Leroy Ingles, 84, hand-picked by Adm. Hyman G. Rickover...

Deaths Elsewhere

April 25, 2001

Leroy Ingles, 84, hand-picked by Adm. Hyman G. Rickover to serve as the chief of the Navy's first nuclear submarine, died April 12.

In 1954, Admiral Rickover picked him to serve as the first chief aboard USS Nautilus, the world's first nuclear-powered submarine. Mr. Ingles later served aboard one of the Navy's first nuclear missile submarines, the USS Theodore Roosevelt.

Marshall Habes al-Majali, 87, a former commander who led Arab armies against Jewish forces in 1948 and later crushed a rebellion led by Yasser Arafat, died Sunday of heart failure in Amman, Jordan.

In 1957, King Hussein appointed him as chief of staff of the armed forces -- a job he held until shortly before the six-day Arab-Israeli war, which began June 5, 1967. He became defense minister, but when Palestinian guerrillas threatened King Hussein's rule in the kingdom in 1970 he was reappointed army chief.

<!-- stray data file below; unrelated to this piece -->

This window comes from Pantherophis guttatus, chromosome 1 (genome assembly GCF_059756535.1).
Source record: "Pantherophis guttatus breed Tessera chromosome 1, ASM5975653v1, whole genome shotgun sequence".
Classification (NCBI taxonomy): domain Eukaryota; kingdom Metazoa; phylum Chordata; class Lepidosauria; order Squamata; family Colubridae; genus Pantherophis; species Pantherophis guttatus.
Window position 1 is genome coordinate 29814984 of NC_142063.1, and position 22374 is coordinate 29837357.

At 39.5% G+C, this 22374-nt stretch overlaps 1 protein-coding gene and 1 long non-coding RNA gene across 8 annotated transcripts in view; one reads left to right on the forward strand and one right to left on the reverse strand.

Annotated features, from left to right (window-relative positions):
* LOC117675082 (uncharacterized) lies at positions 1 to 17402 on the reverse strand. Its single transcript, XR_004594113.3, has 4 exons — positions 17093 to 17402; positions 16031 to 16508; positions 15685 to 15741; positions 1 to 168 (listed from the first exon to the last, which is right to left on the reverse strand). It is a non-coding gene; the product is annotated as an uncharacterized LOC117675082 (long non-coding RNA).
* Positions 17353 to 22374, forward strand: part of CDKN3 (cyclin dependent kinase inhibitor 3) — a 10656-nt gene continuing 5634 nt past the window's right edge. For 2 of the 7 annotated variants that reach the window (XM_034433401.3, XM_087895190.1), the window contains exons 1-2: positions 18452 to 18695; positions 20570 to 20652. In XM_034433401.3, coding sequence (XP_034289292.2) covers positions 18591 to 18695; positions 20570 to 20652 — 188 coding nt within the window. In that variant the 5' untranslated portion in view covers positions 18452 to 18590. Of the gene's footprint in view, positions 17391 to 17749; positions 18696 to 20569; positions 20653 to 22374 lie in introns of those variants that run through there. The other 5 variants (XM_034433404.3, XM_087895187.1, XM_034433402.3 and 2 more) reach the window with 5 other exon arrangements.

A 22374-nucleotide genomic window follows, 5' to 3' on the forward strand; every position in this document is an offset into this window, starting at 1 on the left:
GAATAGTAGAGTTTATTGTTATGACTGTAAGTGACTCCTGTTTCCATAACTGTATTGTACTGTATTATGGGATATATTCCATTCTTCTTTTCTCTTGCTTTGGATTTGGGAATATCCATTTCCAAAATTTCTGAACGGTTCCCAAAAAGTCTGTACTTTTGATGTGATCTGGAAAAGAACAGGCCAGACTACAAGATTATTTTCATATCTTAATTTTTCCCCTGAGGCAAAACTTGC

Vaai Kolone, 89, former prime minister of Samoa and founder of the ruling Human Rights Protection Party, died Friday. He served two terms from 1982-1987.

Walter S. Taylor, 69, a flamboyant winemaker who created Bully Hill Vineyards and made it one of New York's largest wine producers, died Friday at his home in Hammondsport in the Finger Lakes region.

Robert Starer, 77, a respected composer of operas, ballets and many orchestral and instrumental works and the author of two books on rhythm that are widely used by music students, died Sunday in Kingston, N.Y.

Don Gevirtz, 73, a venture capitalist and former ambassador to Fiji, died Sunday of a heart attack in Montecito, Calif.

Lola Idella Lohmann, 91, a longtime educator who helped start the Newspapers in Education program, died Sunday in Oklahoma City.

Marvin R. Pike, 85, who led an Army photography unit into World War II combat, then covered O.J. Simpson's Buffalo Bills and other major league sports during 31 years with the Associated Press, died Sunday in Fort Myers, Fla.

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